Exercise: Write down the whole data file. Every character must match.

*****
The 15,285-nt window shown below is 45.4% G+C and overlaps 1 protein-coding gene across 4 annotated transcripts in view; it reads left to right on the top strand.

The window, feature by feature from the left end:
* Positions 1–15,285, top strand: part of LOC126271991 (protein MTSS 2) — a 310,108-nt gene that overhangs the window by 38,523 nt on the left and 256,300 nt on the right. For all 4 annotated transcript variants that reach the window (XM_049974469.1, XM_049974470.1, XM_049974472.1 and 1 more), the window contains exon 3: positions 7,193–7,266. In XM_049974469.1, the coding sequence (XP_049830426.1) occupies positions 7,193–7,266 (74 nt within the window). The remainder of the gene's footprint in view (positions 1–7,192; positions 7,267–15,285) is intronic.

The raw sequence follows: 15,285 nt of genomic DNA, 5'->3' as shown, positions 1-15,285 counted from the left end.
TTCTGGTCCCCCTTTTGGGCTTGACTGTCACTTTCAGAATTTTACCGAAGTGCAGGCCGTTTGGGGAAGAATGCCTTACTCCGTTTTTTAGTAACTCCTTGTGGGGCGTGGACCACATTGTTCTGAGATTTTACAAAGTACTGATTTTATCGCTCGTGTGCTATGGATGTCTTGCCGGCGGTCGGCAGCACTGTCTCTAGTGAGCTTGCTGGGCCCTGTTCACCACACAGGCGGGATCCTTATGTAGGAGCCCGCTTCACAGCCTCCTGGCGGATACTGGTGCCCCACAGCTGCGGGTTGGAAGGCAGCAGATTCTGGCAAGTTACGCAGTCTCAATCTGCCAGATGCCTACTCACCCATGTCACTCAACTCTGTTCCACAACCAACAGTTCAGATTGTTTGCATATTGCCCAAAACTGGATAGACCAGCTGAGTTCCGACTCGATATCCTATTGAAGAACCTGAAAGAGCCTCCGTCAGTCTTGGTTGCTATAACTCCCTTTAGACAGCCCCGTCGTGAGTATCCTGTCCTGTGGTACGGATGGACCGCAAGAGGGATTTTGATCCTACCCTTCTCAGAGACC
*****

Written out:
The 15,285-nt window shown below is 45.4% G+C and overlaps 1 protein-coding gene across 4 annotated transcripts in view; it reads left to right on the top strand.

The window, feature by feature from the left end:
* Positions 1–15,285, top strand: part of LOC126271991 (protein MTSS 2) — a 310,108-nt gene that overhangs the window by 38,523 nt on the left and 256,300 nt on the right. For all 4 annotated transcript variants that reach the window (XM_049974469.1, XM_049974470.1, XM_049974472.1 and 1 more), the window contains exon 3: positions 7,193–7,266. In XM_049974469.1, the coding sequence (XP_049830426.1) occupies positions 7,193–7,266 (74 nt within the window). The remainder of the gene's footprint in view (positions 1–7,192; positions 7,267–15,285) is intronic.

The raw sequence follows: 15,285 nt of genomic DNA, 5'->3' as shown, positions 1-15,285 counted from the left end.
TTCTGGTCCCCCTTTTGGGCTTGACTGTCACTTTCAGAATTTTACCGAAGTGCAGGCCGTTTGGGGAAGAATGCCTTACTCCGTTTTTTAGTAACTCCTTGTGGGGCGTGGACCACATTGTTCTGAGATTTTACAAAGTACTGATTTTATCGCTCGTGTGCTATGGATGTCTTGCCGGCGGTCGGCAGCACTGTCTCTAGTGAGCTTGCTGGGCCCTGTTCACCACACAGGCGGGATCCTTATGTAGGAGCCCGCTTCACAGCCTCCTGGCGGATACTGGTGCCCCACAGCTGCGGGTTGGAAGGCAGCAGATTCTGGCAAGTTACGCAGTCTCAATCTGCCAGATGCCTACTCACCCATGTCACTCAACTCTGTTCCACAACCAACAGTTCAGATTGTTTGCATATTGCCCAAAACTGGATAGACCAGCTGAGTTCCGACTCGATATCCTATTGAAGAACCTGAAAGAGCCTCCGTCAGTCTTGGTTGCTATAACTCCCTTTAGACAGCCCCGTCGTGAGTATCCTGTCCTGTGGTACGGATGGACCGCAAGAGGGATTTTGATCCTACCCTTCTCAGAGACC